I touched on Nicholas Tate's odd case earlier this year. He murdered a woman and her 3 year old daughter. Although I am not sure we could call it remorse, he has refused to file his appeals saying "You caught me red-handed. My rights were not violated. I chose to waive any and all future appeals."
That didn't seem to really do much in the execution process however. He was scheduled for execution in January. Georgians for Alternatives to the Death Penalty became concerned and voiced how important it is to the justice system in general that all inmates have their appeals process regardless of guilt because it safeguards the integrity of the whole system.
From the Deseret News:
According to court records, Nicholas Tate and two of his younger brothers, Dustin and Chad, purchased ammo, duct tape and knives at a local sporting goods store in December 2001 and then plotted to use the weapons to burglarize the home of Chrissie Williams, who they believed had a stash of drugs and money.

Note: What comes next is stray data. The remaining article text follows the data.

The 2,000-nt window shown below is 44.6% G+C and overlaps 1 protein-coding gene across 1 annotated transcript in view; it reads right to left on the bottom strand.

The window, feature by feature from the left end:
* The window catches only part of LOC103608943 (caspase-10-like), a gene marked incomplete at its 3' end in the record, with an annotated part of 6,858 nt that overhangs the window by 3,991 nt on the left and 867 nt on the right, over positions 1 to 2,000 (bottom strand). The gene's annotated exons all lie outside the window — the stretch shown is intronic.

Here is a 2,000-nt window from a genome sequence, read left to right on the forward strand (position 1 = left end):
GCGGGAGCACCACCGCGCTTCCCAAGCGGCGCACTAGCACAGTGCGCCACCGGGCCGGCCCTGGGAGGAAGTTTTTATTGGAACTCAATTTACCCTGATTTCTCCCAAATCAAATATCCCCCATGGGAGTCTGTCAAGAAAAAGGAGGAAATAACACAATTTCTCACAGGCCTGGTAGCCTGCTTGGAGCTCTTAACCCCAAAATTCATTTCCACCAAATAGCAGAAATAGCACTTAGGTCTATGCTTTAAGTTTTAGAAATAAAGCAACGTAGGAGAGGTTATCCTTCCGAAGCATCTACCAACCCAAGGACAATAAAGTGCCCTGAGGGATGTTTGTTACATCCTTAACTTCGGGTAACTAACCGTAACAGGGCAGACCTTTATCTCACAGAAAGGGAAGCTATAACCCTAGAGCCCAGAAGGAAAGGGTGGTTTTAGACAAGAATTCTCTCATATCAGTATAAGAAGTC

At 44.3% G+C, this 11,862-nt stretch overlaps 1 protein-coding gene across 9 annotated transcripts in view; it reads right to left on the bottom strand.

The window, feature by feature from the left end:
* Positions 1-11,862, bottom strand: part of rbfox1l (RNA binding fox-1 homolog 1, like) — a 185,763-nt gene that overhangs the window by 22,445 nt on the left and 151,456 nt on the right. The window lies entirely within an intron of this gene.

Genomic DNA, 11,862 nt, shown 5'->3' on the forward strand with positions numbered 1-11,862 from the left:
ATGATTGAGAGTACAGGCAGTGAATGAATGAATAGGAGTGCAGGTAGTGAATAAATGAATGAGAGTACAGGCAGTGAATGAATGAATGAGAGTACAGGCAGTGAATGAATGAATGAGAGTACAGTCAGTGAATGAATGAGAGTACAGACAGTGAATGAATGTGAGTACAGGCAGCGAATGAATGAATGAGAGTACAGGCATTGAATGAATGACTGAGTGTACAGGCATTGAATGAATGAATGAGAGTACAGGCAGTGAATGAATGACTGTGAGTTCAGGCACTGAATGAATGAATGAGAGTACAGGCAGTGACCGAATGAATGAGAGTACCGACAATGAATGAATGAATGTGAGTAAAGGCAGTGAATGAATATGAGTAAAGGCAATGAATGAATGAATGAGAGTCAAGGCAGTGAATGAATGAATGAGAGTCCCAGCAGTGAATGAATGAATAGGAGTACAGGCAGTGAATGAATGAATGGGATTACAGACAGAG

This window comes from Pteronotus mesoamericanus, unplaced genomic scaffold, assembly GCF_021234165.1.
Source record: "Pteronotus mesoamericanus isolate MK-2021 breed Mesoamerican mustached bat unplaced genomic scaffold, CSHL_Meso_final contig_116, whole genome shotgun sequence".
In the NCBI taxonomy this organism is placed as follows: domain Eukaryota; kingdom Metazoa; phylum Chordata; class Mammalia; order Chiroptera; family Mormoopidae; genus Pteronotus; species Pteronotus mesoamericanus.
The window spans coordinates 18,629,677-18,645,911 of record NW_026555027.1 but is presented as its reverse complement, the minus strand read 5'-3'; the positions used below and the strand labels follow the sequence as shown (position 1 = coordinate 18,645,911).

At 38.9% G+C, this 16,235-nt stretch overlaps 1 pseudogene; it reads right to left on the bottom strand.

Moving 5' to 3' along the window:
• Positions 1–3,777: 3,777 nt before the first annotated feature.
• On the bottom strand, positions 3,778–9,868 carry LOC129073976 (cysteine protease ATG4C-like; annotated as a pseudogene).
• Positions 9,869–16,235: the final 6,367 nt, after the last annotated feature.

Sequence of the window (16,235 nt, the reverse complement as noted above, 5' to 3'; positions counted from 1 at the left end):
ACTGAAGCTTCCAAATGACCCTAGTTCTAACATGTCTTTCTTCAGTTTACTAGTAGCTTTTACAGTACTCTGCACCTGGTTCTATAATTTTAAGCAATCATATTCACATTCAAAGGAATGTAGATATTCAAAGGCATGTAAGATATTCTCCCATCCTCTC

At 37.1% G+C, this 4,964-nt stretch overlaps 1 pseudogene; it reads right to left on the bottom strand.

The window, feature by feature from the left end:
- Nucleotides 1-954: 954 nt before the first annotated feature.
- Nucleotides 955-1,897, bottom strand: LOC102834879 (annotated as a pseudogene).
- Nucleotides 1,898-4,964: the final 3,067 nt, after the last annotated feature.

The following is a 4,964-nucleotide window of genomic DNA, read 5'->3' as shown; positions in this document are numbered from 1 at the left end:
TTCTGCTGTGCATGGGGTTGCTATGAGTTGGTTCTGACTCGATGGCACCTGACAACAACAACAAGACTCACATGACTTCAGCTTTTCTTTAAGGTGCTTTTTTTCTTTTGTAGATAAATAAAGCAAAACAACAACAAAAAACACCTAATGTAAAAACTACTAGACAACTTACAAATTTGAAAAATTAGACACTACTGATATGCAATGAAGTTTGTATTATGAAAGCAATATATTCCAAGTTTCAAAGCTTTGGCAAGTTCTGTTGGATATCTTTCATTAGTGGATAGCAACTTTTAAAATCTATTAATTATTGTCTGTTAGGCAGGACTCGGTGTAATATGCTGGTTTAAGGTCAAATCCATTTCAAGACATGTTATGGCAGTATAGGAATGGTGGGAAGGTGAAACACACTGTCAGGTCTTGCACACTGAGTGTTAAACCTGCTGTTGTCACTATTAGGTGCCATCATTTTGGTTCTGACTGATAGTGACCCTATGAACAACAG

When they arrived at the home, Chrissie's 3-year-old daughter Katelyn answered the door, and chaos ensued. The men tried to knock Chrissie out with a stun gun, but when she didn't lose consciousness they taped her mouth and eyes shut and handcuffed her hands to a bed.
They moved Katelyn to another room, where Nicholas Tate removed her pajamas and sexually assaulted her. Nicholas Tate, who prosecutors say led the plot, ordered Chad to silence the girl because she recognized him. Chad Tate unsuccessfully tried to strangle her with a telephone cord, and he then used Nicholas' knife to slit her throat.
Dustin Tate fled the house in fear. Nicholas Tate put a seat cushion over Chrissie's head as she lay bound to the bed, firing one shot through the pillow to kill her.
The attorneys for Nicholas Tate attempted to have his brother file an appeal on his behalf but the board of pardons rejected it. They now have a halt on his execution saying he intends to file appeals but refuse to comment on it.
Anti death penalty folks say that killing his without an appeal is tantamount to state assisted suicide.